Hydrogen is a significant source of optimism for the energy transition, particularly as Russian gas shipments have been increasingly susceptible to restrictions. Electrolyzers, a technology in which the Dresden company Sunfire is a leader, are required for its manufacture.
Since Russia’s invasion of Ukraine, hydrogen manufacturing has gone from being a niche issue to a high-priority endeavor. The low-polluting energy source has long been envisioned as a building block for the energy transition and as a storage medium. However, the urge to reduce reliance on Russian gas as rapidly as possible has boosted hydrogen demand significantly. “There has been an additional dynamic since the beginning of this year,” explains Sunfire CEO Nils Aldag on the podcast “The Zero Hour.” “One of the most intriguing energy markets in the world is hydrogen.”
The Dresden-based firm manufactures electrolyzers, or devices that generate hydrogen through electrolysis, and is dependent on a burgeoning market: several industries, including steel, chemicals, and cement, are turning to hydrogen to achieve climate neutrality. Between 2019 and 2030, global hydrogen consumption is expected to increase from 71 to 88 megatons (Mt), then quadruple to 137 Mt by 2040. By 2030, demand in Germany alone might reach 3.3 Mt.
Sunfire was started in 2010 by Aldag, Carl Berninghausen, and Christian von Olshausen, at a time when investors were likewise skeptical of hydrogen: “Coming up with the topic of hydrogen and a capital-intensive firm was a complete catastrophe back then. It was also uncertain how the margins would evolve at the moment “Aldag agrees.
After twelve years, it appears that Aldag and his co-founders were correct. Few businesses have the expertise required to produce electrolyzers on a large scale. According to Aldag, Sunfire is one of the top five electrolysis producers in the world. 370 employees work for the firm in Dresden and two additional sites in Germany and Switzerland. The energy company RWE asked it to build a green hydrogen electrolysis facility that uses renewable energy to manufacture hydrogen. Copenhagen Infrastructure Partners and Lightrock contributed EUR 195 million to the firm in a funding round in 2022. “We may compare ourselves to the electrolysis divisions of Thyssenkrupp or Siemens in terms of personnel numbers, inbound orders, and funding,” says the company.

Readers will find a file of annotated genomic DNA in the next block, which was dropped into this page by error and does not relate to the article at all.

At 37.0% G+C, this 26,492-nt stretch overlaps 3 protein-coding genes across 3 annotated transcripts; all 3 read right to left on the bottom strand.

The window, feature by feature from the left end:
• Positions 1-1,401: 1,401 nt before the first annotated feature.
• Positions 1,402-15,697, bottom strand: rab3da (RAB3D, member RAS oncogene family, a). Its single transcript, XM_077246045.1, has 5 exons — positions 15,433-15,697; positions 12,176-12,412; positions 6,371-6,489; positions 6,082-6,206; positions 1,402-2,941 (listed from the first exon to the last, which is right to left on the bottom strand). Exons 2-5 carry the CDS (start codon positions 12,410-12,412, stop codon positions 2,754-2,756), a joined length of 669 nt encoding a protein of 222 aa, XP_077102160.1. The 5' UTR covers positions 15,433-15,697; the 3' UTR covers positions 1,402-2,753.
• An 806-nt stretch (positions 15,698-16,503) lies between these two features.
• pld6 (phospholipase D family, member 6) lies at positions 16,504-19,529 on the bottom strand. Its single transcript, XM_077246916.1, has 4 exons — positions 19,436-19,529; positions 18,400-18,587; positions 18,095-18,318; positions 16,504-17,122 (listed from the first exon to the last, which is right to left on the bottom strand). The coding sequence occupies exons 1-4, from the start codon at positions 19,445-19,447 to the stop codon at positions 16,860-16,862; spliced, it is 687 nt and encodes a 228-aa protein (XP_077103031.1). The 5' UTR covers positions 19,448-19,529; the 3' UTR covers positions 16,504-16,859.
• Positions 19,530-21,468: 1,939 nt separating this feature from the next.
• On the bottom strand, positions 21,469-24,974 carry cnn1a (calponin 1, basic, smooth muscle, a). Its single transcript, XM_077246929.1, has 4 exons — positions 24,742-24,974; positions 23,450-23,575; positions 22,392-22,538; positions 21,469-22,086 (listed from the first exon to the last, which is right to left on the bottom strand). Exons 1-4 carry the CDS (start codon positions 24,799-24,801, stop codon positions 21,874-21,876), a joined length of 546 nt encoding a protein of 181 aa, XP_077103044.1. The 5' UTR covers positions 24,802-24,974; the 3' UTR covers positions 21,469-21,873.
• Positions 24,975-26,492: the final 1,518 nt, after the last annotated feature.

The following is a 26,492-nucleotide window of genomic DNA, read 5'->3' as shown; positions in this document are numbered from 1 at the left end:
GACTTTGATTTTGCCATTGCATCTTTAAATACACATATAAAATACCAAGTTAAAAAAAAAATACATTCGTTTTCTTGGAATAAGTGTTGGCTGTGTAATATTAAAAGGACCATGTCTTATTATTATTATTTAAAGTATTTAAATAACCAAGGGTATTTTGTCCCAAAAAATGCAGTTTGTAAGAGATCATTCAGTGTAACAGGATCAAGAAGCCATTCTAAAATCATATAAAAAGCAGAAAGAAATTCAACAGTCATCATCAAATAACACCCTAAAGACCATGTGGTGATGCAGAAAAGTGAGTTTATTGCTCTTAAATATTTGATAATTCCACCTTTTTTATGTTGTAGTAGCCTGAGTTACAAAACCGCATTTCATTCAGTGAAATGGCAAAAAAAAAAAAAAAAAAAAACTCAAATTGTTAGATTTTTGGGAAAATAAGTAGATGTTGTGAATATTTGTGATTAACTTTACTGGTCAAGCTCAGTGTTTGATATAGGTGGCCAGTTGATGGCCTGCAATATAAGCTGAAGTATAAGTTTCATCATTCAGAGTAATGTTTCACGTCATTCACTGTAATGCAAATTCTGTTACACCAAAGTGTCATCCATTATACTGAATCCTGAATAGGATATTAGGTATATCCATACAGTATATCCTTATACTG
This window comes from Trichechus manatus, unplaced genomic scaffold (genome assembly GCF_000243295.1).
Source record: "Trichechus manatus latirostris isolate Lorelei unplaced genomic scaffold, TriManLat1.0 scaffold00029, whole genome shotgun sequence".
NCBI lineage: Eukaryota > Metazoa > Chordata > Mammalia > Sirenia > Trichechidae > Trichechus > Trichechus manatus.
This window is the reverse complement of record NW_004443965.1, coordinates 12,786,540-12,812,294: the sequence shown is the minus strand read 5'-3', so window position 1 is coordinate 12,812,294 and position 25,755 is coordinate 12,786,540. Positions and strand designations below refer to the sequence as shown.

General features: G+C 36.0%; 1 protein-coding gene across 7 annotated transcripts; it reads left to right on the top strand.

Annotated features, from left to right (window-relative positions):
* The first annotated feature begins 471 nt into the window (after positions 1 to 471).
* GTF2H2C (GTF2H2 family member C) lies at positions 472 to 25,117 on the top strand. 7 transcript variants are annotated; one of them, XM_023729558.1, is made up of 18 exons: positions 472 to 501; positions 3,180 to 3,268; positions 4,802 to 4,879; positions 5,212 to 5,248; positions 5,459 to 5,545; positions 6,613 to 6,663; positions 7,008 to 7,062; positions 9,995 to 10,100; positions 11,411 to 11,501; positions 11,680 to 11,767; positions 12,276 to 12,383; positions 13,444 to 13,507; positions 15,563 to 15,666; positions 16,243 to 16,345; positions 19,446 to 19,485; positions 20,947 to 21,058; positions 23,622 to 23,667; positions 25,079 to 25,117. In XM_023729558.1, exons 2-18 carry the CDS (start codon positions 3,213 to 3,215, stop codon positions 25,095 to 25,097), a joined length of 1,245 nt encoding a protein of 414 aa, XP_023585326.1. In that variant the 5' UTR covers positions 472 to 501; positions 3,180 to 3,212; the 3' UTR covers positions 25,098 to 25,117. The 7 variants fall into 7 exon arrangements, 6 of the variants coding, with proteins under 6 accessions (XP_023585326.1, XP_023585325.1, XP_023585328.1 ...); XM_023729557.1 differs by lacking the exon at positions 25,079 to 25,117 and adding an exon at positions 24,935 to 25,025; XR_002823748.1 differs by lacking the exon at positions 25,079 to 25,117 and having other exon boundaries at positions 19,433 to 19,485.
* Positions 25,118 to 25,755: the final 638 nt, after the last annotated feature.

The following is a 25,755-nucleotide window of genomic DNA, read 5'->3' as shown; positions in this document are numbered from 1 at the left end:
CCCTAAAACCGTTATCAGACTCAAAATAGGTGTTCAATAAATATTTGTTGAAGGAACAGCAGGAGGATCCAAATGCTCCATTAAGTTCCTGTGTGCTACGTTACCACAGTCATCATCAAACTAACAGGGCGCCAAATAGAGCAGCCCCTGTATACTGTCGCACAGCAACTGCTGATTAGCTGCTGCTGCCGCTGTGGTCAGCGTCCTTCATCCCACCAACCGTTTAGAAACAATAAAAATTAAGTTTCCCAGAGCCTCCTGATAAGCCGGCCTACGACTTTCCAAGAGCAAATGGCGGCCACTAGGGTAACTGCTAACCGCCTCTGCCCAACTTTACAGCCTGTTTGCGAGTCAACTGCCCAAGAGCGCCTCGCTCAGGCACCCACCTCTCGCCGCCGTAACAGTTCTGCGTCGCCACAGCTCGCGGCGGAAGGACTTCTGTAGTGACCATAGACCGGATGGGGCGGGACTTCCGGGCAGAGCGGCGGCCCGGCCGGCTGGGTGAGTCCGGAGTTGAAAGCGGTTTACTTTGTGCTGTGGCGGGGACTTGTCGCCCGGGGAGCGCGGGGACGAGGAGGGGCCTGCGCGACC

As a hydrogen burner with its own range, the NAMX is designed to revolutionize the automobile industry.
The ambitions of German and European politicians for advancement with hydrogen are “very demanding,” according to Nils Aldag: “The aim would actually be doable if we could start tomorrow morning,” he argues. Manufacturers are “beginning from the ground up” and want to invest in manufacturing capacity and employees. However, according to Aldag, “it’s all about objectives right now, not true demand.” “Competent personnel in huge quantities” are required for this to progress beyond the prototype stage. “If actual demand does not emerge at some point, and political backing does not grow, even more, it will be extremely difficult to meet the targets on time,” Sunfire CEO warns.